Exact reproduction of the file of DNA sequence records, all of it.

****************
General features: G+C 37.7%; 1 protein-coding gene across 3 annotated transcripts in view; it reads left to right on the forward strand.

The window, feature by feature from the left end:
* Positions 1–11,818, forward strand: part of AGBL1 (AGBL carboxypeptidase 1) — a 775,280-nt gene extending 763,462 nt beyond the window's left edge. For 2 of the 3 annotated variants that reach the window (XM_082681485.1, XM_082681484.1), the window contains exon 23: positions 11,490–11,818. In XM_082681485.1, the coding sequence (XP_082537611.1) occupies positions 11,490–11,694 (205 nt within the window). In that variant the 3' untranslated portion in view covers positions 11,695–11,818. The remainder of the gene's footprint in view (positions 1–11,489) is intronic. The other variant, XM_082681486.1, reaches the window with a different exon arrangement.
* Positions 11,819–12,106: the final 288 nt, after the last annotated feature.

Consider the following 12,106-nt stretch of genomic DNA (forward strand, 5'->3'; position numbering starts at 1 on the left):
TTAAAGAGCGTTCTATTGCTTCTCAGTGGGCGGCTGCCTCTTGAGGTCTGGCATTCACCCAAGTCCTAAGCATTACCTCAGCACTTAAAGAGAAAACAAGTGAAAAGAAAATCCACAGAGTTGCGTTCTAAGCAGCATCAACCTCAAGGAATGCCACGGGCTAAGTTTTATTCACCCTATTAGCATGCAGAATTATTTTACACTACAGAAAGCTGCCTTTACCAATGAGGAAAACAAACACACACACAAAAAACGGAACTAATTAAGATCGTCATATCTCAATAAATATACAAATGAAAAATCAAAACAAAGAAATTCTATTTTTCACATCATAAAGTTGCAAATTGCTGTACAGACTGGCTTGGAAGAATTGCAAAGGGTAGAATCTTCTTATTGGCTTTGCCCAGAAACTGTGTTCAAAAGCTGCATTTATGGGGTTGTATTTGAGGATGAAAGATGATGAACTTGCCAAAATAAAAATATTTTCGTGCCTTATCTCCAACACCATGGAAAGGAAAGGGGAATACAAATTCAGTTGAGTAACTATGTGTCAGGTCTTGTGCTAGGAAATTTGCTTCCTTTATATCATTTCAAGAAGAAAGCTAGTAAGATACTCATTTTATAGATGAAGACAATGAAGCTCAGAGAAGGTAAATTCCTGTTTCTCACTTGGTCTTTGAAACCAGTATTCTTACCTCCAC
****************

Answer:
General features: G+C 37.7%; 1 protein-coding gene across 3 annotated transcripts in view; it reads left to right on the forward strand.

The window, feature by feature from the left end:
* Positions 1–11,818, forward strand: part of AGBL1 (AGBL carboxypeptidase 1) — a 775,280-nt gene extending 763,462 nt beyond the window's left edge. For 2 of the 3 annotated variants that reach the window (XM_082681485.1, XM_082681484.1), the window contains exon 23: positions 11,490–11,818. In XM_082681485.1, the coding sequence (XP_082537611.1) occupies positions 11,490–11,694 (205 nt within the window). In that variant the 3' untranslated portion in view covers positions 11,695–11,818. The remainder of the gene's footprint in view (positions 1–11,489) is intronic. The other variant, XM_082681486.1, reaches the window with a different exon arrangement.
* Positions 11,819–12,106: the final 288 nt, after the last annotated feature.

Consider the following 12,106-nt stretch of genomic DNA (forward strand, 5'->3'; position numbering starts at 1 on the left):
TTAAAGAGCGTTCTATTGCTTCTCAGTGGGCGGCTGCCTCTTGAGGTCTGGCATTCACCCAAGTCCTAAGCATTACCTCAGCACTTAAAGAGAAAACAAGTGAAAAGAAAATCCACAGAGTTGCGTTCTAAGCAGCATCAACCTCAAGGAATGCCACGGGCTAAGTTTTATTCACCCTATTAGCATGCAGAATTATTTTACACTACAGAAAGCTGCCTTTACCAATGAGGAAAACAAACACACACACAAAAAACGGAACTAATTAAGATCGTCATATCTCAATAAATATACAAATGAAAAATCAAAACAAAGAAATTCTATTTTTCACATCATAAAGTTGCAAATTGCTGTACAGACTGGCTTGGAAGAATTGCAAAGGGTAGAATCTTCTTATTGGCTTTGCCCAGAAACTGTGTTCAAAAGCTGCATTTATGGGGTTGTATTTGAGGATGAAAGATGATGAACTTGCCAAAATAAAAATATTTTCGTGCCTTATCTCCAACACCATGGAAAGGAAAGGGGAATACAAATTCAGTTGAGTAACTATGTGTCAGGTCTTGTGCTAGGAAATTTGCTTCCTTTATATCATTTCAAGAAGAAAGCTAGTAAGATACTCATTTTATAGATGAAGACAATGAAGCTCAGAGAAGGTAAATTCCTGTTTCTCACTTGGTCTTTGAAACCAGTATTCTTACCTCCAC